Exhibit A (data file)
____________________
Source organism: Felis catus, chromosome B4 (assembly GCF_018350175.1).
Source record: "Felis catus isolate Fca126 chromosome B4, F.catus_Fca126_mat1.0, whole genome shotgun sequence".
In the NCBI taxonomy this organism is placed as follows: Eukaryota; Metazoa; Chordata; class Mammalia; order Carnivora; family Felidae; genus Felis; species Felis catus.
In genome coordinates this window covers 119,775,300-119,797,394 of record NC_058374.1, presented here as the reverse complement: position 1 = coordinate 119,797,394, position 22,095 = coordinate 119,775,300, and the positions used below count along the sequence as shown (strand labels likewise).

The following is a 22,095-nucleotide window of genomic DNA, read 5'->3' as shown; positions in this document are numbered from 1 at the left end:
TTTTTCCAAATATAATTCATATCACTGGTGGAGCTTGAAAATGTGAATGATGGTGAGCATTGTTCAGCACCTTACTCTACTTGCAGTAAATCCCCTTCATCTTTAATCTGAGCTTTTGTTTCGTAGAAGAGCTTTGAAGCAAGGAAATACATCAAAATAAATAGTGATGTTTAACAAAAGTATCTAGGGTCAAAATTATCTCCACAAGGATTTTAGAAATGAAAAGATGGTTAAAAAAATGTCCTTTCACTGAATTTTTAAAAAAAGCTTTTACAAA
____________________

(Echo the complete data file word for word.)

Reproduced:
Source organism: Felis catus, chromosome B4 (assembly GCF_018350175.1).
Source record: "Felis catus isolate Fca126 chromosome B4, F.catus_Fca126_mat1.0, whole genome shotgun sequence".
In the NCBI taxonomy this organism is placed as follows: Eukaryota; Metazoa; Chordata; class Mammalia; order Carnivora; family Felidae; genus Felis; species Felis catus.
In genome coordinates this window covers 119,775,300-119,797,394 of record NC_058374.1, presented here as the reverse complement: position 1 = coordinate 119,797,394, position 22,095 = coordinate 119,775,300, and the positions used below count along the sequence as shown (strand labels likewise).

The following is a 22,095-nucleotide window of genomic DNA, read 5'->3' as shown; positions in this document are numbered from 1 at the left end:
TTTTTCCAAATATAATTCATATCACTGGTGGAGCTTGAAAATGTGAATGATGGTGAGCATTGTTCAGCACCTTACTCTACTTGCAGTAAATCCCCTTCATCTTTAATCTGAGCTTTTGTTTCGTAGAAGAGCTTTGAAGCAAGGAAATACATCAAAATAAATAGTGATGTTTAACAAAAGTATCTAGGGTCAAAATTATCTCCACAAGGATTTTAGAAATGAAAAGATGGTTAAAAAAATGTCCTTTCACTGAATTTTTAAAAAAAGCTTTTACAAA